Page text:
Continuing the trend toward premium magazines
Magneto Magazine is a tour-de-force of magazine publishing with extreme style. The explosion of readers forsaking print magazines for online content has forced print magazines to rethink the way they do business. Traditional print magazines have seen shrinking advertising pages and greatly diminished ad income. Shrinking magazine pages have diminished reader interest. Enter premium magazines.
Magazines such as Road & Track and Automobilsport are quarterly and have added substantial pages, content and beautiful style. Good old-fashioned typography has made a comeback along with artistically beautiful photography. Writers are not hamstrung by available pages and can now stretch out and tell a more fascinating story. Huge photos compliment the story and wow the eye. The paper and printing are far better than we are used to.
It’s a better read all around.
Of course, this comes with a price
That price is higher cover prices. But you get what you pay for. What you get are longer, more involved stories from more viewpoints. A whole lot more pages too.
Issue #9 of Magneto is 194 pages and gives the impression of a small book demanding a more dedicated read. There’s a wealth of different topics and categories. Along with a distinct lack of car tests.
That’s been a problem for traditional car mags for quite some time now. A smaller group of manufacturers making similar products leaves editors scratching for a different take on the same old thing. You can only do a review of so many super-expensive cars before readers’ eyes glaze over. Many readers cannot possibly purchase supercars every Tuesday and Friday or at all. Another review of another mundane SUV leaves readers wanting to head for the exit.
Magneto #9 brings us another take on the seminal LeMans movie. From the viewpoint of actors, a topline driver in the movie, the producer and the mechanic tasked with keeping the slew of Porsches and Ferraris running right. An author of a book about the LeMans movie weighs in and we get a sense of how a Porsche 917 drives from an owner of one who races it in vintage meets. Dario Franchitti also drives the 917 and gives his view as well.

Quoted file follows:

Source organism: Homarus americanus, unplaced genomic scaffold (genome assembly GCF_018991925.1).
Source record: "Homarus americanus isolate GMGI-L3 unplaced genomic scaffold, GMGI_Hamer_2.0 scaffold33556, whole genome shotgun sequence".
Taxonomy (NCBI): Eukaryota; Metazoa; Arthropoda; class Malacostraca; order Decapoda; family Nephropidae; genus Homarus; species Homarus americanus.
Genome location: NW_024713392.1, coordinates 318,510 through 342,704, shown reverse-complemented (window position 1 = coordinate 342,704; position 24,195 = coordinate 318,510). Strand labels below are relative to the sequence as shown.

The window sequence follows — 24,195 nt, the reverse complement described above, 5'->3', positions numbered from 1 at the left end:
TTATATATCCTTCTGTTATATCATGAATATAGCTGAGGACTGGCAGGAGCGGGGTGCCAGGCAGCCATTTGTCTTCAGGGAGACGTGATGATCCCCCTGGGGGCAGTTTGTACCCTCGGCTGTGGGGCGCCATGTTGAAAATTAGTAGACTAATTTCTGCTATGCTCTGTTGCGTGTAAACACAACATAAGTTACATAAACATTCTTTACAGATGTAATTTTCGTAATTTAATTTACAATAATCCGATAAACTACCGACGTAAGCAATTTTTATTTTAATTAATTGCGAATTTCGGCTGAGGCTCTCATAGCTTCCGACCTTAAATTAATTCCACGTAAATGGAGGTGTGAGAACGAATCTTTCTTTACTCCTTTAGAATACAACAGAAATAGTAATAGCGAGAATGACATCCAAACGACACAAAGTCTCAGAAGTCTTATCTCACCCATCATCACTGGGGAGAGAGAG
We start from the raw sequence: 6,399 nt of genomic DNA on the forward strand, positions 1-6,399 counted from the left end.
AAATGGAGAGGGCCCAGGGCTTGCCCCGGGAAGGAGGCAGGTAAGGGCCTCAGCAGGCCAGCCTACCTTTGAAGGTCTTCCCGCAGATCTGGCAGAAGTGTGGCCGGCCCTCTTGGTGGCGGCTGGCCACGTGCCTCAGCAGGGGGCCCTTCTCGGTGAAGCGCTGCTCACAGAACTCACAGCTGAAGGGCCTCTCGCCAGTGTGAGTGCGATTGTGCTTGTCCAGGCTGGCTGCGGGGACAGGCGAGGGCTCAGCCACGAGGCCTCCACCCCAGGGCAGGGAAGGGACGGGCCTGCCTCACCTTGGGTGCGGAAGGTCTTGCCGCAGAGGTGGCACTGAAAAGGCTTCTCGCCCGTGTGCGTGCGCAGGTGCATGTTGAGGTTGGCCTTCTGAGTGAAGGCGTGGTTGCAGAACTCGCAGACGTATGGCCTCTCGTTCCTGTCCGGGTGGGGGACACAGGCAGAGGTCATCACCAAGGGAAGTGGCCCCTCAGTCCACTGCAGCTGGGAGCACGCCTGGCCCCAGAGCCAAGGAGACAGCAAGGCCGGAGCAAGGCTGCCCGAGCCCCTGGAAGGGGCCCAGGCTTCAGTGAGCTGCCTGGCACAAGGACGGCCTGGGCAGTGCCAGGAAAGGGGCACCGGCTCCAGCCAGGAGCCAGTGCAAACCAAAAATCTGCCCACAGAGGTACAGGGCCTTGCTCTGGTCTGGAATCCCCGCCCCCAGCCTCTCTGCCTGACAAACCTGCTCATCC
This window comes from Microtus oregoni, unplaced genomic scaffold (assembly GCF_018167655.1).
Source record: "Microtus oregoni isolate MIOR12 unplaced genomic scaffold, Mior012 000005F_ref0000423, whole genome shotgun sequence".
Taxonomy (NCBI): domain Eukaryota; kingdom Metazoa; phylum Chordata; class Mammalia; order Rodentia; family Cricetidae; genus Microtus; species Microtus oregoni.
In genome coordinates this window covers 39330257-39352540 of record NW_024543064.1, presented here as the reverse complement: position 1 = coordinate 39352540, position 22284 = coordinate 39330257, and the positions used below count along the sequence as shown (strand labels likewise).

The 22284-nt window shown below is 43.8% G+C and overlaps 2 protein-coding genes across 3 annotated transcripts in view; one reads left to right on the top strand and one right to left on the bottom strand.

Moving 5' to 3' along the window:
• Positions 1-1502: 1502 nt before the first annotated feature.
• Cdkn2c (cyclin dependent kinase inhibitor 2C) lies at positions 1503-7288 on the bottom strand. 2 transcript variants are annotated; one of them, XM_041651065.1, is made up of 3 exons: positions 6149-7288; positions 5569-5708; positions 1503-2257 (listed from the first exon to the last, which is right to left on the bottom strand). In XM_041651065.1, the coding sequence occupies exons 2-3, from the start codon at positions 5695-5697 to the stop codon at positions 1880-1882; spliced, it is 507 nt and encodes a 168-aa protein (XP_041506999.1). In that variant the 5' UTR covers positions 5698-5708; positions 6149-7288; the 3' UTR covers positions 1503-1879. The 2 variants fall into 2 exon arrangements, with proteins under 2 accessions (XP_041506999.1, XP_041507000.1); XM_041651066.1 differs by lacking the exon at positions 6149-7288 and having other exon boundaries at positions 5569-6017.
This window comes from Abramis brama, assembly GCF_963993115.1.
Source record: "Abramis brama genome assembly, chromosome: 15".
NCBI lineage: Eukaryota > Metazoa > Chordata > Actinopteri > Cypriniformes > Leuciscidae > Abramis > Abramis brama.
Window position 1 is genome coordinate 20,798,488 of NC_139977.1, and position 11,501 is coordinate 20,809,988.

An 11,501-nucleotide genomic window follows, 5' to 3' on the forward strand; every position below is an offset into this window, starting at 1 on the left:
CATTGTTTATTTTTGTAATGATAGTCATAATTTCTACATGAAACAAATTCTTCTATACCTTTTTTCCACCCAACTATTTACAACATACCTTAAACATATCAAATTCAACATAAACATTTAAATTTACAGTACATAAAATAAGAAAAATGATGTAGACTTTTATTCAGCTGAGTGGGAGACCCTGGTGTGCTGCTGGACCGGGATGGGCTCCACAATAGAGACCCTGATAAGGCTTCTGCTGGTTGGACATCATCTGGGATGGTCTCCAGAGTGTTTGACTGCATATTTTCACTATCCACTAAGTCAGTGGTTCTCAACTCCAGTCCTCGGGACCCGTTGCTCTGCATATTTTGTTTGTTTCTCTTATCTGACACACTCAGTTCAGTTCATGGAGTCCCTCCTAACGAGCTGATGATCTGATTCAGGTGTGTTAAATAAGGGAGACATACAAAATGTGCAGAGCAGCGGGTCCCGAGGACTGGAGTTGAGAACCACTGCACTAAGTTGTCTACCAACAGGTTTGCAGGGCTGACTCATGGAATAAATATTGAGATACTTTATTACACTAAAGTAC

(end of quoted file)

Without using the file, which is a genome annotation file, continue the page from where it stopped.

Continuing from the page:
All in all it’s a refreshing take on an oft-told story with great photos that tie it all together.
What else does Magneto #9 contain?
So much more. Coverage of the vintage car scene is extensive. The cars, the industry players, the races and car shows get their due.
A very good article of the Cyan Volvo P1800 is jaw-dropping. After Volvo bought the Polestar name to create a new electric car division, performance Volvo creator Polestar renamed itself Cyan. The Volvo P1800 is a wonderful sports car with style that is often overlooked by many classic car collectors. Polestar does a restomod on the car, remaking it with many, many new parts in the way that Singer remakes Porsches. This example of the car sports 420hp, a considerable bump over the original. The car is strengthened in key areas to take all that horsepower and still comes in 176 pounds lighter!
Okay, there are a couple of car tests…
But they are only one page long.
An engine article that’s actually interesting?
Yes. The origins of the famous Jaguar V12 plots the story behind the engine’s concept, the development and production of the smooth beast of an engine. Colorful photos guild a story that would normally bore me to tears.
There’s a wonderful story about the restoration of the classic and winning Rothman’s Ford Escort RS1800 rally car. The painstaking restoration was undertaken by the same company that built it in the first place. The lengths that they went to making every detail original to the max took quite a long time involving worldwide searches for the exact parts. Background history tells you the whole story behind this rally car, the driver and the navigator.
As the original car used no decals or vinyl of any sort, a master sign painter is called in to paint the Rothman’s logos on to car. You won’t believe how perfect they are.
The Lancia LC2 Group C car and it’s story are there too. The Martini liveried powerhouse was one of the only factory Group C cars to challenge the fabulous Porsche 956/962 for LeMans supremacy in its heyday.
A regular feature in Magneto Magazine is the 50 series. In this issue, the 50 greatest car designers bring us some names we never knew for the cars we’ve always admired. Great stuff.
Books, models, and a look at the classic car market are all here.
You get a lot for your money with Magneto Magazine. It’s available by subscription and you can get a nice 25% discount off the lofty price by hitting this link. Starting with issue #9, it’s available digitally for a pittance. This link will give you lots to read for not lots of dough.
If you must see it to believe it, run down to your local Barnes & Noble Bookstore and skim through a copy. It’s $23 in the store. Sounds like a lot but the magazine will be a keeper and keep you busy reading for quite a few days. With the summer coming up quickly, it will make days at the beach even better and days with air conditioning even cooler.
For more great car reads, go here.
For more from the wonderful and oft-times wacky world of cars, follow this link.